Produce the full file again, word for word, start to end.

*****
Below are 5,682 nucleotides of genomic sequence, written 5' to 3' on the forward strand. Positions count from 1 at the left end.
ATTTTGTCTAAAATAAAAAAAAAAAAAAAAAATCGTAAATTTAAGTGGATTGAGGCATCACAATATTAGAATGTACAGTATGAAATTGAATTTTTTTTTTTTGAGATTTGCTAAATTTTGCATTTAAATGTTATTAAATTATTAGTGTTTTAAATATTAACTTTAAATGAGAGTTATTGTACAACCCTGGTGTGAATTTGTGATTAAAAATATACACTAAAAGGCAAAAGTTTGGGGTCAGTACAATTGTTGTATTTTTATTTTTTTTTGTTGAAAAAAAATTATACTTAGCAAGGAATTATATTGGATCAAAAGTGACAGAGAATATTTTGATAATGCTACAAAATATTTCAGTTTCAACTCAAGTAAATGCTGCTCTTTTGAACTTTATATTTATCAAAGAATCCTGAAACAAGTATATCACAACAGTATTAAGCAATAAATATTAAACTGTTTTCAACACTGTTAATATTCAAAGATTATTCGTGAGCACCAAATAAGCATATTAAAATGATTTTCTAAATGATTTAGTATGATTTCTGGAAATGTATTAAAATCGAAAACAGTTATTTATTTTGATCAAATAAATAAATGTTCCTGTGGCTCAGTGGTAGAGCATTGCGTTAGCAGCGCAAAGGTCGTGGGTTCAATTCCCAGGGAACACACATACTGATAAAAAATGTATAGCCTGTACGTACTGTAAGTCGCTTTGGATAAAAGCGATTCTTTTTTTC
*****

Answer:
Below are 5,682 nucleotides of genomic sequence, written 5' to 3' on the forward strand. Positions count from 1 at the left end.
ATTTTGTCTAAAATAAAAAAAAAAAAAAAAAATCGTAAATTTAAGTGGATTGAGGCATCACAATATTAGAATGTACAGTATGAAATTGAATTTTTTTTTTTTGAGATTTGCTAAATTTTGCATTTAAATGTTATTAAATTATTAGTGTTTTAAATATTAACTTTAAATGAGAGTTATTGTACAACCCTGGTGTGAATTTGTGATTAAAAATATACACTAAAAGGCAAAAGTTTGGGGTCAGTACAATTGTTGTATTTTTATTTTTTTTTGTTGAAAAAAAATTATACTTAGCAAGGAATTATATTGGATCAAAAGTGACAGAGAATATTTTGATAATGCTACAAAATATTTCAGTTTCAACTCAAGTAAATGCTGCTCTTTTGAACTTTATATTTATCAAAGAATCCTGAAACAAGTATATCACAACAGTATTAAGCAATAAATATTAAACTGTTTTCAACACTGTTAATATTCAAAGATTATTCGTGAGCACCAAATAAGCATATTAAAATGATTTTCTAAATGATTTAGTATGATTTCTGGAAATGTATTAAAATCGAAAACAGTTATTTATTTTGATCAAATAAATAAATGTTCCTGTGGCTCAGTGGTAGAGCATTGCGTTAGCAGCGCAAAGGTCGTGGGTTCAATTCCCAGGGAACACACATACTGATAAAAAATGTATAGCCTGTACGTACTGTAAGTCGCTTTGGATAAAAGCGATTCTTTTTTTC